SAN FRANCISCO — Microsoft Corp announced its Windows 10 operating system on Tuesday to replace the largely unpopular Windows 8, skipping a number to mark a leap toward a new system aimed at unifying computing and mobile devices.
The next version of Microsoft’s flagship product, which still runs the vast majority of personal computers, is aimed at recapturing the lucrative business market, which generally ignored the new-look Windows 8.
Windows 10 will be “our greatest enterprise platform ever,” said Terry Myerson, Microsoft’s head of operating systems, at an event in San Francisco. Only 20 percent of organizations migrated to Windows 8, which was released two years ago, according to tech research firm Forrester.
He said Windows 10, long known by the project name “Threshold” internally, represented a new type of system for the company, as it seeks to unify computing as mobile devices proliferate. The name represented that leap, he said.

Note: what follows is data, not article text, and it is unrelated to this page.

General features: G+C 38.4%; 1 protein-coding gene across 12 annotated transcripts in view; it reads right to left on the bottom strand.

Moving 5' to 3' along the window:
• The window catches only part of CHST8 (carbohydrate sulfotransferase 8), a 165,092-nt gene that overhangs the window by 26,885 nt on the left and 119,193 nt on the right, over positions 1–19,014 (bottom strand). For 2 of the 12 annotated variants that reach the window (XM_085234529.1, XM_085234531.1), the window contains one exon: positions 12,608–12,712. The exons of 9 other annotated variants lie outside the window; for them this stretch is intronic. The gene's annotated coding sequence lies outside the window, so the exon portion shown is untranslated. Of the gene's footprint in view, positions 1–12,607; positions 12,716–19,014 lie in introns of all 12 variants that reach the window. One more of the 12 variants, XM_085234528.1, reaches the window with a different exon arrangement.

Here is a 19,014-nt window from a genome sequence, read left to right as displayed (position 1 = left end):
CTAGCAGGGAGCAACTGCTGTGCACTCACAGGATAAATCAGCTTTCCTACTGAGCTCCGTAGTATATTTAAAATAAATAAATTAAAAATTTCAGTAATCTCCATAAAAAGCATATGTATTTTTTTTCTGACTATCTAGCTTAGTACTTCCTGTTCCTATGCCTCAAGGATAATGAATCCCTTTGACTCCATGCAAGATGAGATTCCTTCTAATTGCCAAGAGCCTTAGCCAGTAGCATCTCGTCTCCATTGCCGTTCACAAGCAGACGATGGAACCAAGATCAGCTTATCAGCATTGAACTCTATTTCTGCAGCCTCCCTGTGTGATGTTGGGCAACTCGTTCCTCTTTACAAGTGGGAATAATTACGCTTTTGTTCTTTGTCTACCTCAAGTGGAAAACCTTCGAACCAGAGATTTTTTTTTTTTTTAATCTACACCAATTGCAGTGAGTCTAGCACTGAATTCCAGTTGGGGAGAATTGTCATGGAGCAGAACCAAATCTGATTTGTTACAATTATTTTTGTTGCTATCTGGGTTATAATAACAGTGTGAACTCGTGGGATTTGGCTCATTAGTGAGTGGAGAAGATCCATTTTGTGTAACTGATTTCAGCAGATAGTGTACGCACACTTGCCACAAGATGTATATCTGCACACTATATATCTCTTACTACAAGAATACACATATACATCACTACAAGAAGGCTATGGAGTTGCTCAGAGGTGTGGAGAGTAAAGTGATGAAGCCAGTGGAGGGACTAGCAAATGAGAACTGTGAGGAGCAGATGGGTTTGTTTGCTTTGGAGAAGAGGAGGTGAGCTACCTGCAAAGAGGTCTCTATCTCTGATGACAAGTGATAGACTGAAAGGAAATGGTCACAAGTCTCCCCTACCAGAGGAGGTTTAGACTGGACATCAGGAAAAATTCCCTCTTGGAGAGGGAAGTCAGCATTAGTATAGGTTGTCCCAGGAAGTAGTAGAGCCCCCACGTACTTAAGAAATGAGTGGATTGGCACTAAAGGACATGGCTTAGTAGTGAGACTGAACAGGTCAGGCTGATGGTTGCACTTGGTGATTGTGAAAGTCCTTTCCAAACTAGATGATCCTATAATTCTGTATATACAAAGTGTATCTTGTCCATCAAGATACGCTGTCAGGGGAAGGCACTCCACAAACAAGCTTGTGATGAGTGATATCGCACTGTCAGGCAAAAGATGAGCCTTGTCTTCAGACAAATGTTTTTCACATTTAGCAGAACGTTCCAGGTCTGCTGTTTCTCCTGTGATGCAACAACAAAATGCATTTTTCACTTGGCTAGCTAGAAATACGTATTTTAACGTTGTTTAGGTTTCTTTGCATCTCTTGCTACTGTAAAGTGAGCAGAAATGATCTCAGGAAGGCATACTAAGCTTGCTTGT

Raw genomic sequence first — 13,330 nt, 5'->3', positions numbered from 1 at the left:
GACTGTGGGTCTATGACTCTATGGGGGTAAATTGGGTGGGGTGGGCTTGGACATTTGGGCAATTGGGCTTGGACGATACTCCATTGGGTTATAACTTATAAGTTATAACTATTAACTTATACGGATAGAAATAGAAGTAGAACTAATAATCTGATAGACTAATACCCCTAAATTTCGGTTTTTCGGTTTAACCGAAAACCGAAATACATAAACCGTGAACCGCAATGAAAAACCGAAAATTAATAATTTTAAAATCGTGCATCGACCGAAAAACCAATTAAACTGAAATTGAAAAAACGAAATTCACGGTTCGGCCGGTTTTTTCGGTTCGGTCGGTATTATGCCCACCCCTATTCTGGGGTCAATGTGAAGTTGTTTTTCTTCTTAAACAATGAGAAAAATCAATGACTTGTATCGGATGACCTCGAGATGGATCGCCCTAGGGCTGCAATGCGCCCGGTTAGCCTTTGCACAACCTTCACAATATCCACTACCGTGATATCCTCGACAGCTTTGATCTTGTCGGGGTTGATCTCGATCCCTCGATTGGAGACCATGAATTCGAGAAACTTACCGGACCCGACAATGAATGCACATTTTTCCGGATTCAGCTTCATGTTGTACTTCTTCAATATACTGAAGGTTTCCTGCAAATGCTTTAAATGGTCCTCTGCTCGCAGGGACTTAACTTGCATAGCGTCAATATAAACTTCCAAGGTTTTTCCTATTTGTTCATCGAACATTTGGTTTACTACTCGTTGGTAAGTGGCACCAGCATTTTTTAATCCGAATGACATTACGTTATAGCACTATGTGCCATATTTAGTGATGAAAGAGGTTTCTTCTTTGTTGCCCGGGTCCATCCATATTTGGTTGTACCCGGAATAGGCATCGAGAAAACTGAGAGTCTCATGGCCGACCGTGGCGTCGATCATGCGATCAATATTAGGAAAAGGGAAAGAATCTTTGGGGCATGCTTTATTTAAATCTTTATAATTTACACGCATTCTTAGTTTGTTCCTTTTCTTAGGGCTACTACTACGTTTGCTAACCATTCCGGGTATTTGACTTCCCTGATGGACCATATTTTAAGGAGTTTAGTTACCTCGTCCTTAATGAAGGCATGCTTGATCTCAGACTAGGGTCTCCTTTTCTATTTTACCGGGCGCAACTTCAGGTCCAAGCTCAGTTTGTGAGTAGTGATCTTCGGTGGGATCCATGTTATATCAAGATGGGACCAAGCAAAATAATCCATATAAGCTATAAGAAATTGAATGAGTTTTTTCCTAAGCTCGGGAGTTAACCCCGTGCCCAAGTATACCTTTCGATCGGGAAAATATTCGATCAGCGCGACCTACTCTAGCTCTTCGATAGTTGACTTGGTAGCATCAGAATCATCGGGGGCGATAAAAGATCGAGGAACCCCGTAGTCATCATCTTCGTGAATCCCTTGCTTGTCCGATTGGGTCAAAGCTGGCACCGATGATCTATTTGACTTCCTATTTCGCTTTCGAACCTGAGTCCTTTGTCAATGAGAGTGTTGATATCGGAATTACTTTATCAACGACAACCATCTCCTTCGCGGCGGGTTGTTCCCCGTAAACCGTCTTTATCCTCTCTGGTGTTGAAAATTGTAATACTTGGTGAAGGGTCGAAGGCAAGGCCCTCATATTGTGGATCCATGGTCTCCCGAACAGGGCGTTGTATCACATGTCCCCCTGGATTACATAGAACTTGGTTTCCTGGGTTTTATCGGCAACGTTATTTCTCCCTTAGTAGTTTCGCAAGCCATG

“It’s a bold statement for Microsoft to make,” said Daniel Ives, an analyst at FBR Capital Markets. “So far there’s not as much meat on the bone as we would have wanted, although it’s still very early days.”
The new system, due out next year, restores the traditional start button menu, a feature which many PC users demanded back after it was omitted in Windows 8.
An early version of the software, demonstrated on stage by Microsoft executive Joe Belfiore, showed two modes, one optimized for touch-controlled tablets, and one for PCs with mice and keyboard. Users can switch between the two depending on the device.
Myerson added that his team toyed with the idea of calling the new product Windows One to emphasize the unity of all the company’s products, but noted that name already had been used.